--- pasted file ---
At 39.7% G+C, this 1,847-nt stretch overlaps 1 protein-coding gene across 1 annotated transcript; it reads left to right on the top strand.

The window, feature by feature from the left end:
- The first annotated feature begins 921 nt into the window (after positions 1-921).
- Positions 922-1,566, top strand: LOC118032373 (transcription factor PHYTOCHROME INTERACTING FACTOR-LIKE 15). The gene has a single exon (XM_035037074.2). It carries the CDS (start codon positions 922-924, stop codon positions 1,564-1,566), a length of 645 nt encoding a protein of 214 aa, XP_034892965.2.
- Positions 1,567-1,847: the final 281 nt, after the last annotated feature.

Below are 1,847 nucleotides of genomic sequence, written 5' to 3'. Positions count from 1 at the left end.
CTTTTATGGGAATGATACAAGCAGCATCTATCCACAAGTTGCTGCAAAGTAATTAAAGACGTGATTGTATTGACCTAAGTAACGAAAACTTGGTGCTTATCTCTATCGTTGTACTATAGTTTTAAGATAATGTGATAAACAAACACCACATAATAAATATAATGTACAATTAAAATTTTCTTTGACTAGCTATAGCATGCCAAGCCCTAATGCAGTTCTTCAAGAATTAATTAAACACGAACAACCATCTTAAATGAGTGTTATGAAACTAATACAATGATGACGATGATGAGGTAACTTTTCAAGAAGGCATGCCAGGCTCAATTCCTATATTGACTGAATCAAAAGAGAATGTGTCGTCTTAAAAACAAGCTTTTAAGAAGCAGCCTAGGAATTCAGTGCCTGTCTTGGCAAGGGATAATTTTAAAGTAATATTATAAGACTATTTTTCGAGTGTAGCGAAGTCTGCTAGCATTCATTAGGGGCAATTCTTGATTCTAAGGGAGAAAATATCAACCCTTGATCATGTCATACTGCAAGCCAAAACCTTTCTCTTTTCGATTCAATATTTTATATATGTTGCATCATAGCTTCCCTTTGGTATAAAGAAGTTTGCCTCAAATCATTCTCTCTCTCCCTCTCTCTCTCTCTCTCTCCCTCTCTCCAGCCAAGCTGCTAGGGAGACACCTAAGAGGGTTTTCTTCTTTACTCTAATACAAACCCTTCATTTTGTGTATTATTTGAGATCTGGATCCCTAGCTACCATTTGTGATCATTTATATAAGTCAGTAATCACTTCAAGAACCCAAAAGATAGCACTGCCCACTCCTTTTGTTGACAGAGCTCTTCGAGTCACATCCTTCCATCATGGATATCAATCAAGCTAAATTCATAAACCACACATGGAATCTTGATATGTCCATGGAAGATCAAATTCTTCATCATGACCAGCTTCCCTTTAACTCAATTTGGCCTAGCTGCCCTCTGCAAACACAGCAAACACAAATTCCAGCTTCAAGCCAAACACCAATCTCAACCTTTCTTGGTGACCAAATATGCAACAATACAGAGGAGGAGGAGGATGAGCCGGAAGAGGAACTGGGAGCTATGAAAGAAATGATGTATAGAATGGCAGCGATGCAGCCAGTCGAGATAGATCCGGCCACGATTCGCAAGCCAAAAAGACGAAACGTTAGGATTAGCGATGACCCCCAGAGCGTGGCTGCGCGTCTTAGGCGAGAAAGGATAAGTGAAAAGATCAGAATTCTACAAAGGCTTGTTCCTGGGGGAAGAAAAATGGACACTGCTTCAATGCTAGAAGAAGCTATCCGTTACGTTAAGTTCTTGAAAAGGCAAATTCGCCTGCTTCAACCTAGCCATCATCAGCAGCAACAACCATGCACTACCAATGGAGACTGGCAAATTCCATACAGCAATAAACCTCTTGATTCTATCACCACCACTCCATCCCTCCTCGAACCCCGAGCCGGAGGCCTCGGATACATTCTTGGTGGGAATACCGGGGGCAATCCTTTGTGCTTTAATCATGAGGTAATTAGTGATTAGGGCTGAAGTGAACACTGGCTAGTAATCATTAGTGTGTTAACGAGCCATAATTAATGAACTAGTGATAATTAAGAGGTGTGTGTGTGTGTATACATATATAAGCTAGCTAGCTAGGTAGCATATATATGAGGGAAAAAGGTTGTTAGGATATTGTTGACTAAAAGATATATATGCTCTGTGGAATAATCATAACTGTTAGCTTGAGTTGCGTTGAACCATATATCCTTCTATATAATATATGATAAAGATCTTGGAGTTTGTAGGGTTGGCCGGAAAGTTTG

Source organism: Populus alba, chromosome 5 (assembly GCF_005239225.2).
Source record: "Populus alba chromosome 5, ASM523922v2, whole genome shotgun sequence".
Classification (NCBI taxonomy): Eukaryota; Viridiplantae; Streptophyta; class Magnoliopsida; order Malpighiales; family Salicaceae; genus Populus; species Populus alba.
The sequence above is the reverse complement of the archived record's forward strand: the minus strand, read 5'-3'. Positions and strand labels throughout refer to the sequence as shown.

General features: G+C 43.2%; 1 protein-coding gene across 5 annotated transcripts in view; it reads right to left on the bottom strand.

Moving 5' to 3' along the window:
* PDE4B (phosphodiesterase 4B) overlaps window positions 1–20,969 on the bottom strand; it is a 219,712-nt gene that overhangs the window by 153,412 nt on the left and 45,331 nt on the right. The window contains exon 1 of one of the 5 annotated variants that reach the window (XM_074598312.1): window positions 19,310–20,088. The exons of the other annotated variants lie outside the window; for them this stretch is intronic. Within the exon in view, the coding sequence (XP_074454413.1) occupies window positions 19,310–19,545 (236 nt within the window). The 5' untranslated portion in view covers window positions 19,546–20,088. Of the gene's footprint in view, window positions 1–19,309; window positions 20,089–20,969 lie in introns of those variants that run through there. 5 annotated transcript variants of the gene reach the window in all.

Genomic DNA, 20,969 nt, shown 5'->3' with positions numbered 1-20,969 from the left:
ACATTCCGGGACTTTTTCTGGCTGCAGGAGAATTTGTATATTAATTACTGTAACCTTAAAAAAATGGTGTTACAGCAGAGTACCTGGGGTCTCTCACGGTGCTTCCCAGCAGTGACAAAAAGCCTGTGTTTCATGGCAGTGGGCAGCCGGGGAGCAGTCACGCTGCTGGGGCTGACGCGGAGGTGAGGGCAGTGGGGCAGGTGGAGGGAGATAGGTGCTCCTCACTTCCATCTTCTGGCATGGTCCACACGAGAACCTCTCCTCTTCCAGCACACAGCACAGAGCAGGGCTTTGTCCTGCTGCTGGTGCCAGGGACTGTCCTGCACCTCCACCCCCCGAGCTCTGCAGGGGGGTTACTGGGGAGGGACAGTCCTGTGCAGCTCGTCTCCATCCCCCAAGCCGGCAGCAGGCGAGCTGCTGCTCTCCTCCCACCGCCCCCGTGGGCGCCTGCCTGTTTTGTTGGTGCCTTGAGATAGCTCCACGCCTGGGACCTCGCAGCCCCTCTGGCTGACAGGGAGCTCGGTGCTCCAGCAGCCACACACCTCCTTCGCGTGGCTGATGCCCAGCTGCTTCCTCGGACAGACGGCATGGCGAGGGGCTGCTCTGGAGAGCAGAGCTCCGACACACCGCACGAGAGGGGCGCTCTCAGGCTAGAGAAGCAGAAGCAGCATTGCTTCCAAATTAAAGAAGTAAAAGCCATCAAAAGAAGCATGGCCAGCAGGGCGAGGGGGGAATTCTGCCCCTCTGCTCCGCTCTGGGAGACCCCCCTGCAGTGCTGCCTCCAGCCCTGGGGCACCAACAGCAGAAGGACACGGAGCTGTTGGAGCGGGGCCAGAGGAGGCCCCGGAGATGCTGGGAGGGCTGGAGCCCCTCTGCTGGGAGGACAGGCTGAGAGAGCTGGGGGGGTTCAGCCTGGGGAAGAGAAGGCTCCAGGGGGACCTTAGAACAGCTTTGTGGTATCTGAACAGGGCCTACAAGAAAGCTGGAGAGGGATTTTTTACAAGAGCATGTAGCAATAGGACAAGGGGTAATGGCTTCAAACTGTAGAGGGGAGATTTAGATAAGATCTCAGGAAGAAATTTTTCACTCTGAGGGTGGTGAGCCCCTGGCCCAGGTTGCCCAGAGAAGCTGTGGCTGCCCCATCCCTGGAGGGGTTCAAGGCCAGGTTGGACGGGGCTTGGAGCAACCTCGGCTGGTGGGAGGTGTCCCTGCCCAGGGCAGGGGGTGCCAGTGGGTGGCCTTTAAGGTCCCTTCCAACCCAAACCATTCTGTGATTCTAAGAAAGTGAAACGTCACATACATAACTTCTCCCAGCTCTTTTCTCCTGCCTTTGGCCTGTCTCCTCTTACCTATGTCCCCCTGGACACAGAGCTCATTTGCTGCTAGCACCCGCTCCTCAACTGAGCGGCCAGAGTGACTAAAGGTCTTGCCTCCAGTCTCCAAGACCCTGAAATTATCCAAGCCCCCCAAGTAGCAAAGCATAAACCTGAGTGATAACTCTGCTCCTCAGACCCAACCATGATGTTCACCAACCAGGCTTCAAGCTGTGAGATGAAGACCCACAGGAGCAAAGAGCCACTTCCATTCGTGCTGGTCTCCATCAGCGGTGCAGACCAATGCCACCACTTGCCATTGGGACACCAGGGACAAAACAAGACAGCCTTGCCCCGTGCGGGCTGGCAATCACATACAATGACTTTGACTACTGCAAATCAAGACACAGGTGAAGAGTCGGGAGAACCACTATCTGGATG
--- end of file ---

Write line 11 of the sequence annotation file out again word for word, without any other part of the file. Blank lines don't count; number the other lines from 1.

The sequence above is the reverse complement of the archived record's forward strand: the minus strand, read 5'-3'. Positions and strand labels throughout refer to the sequence as shown.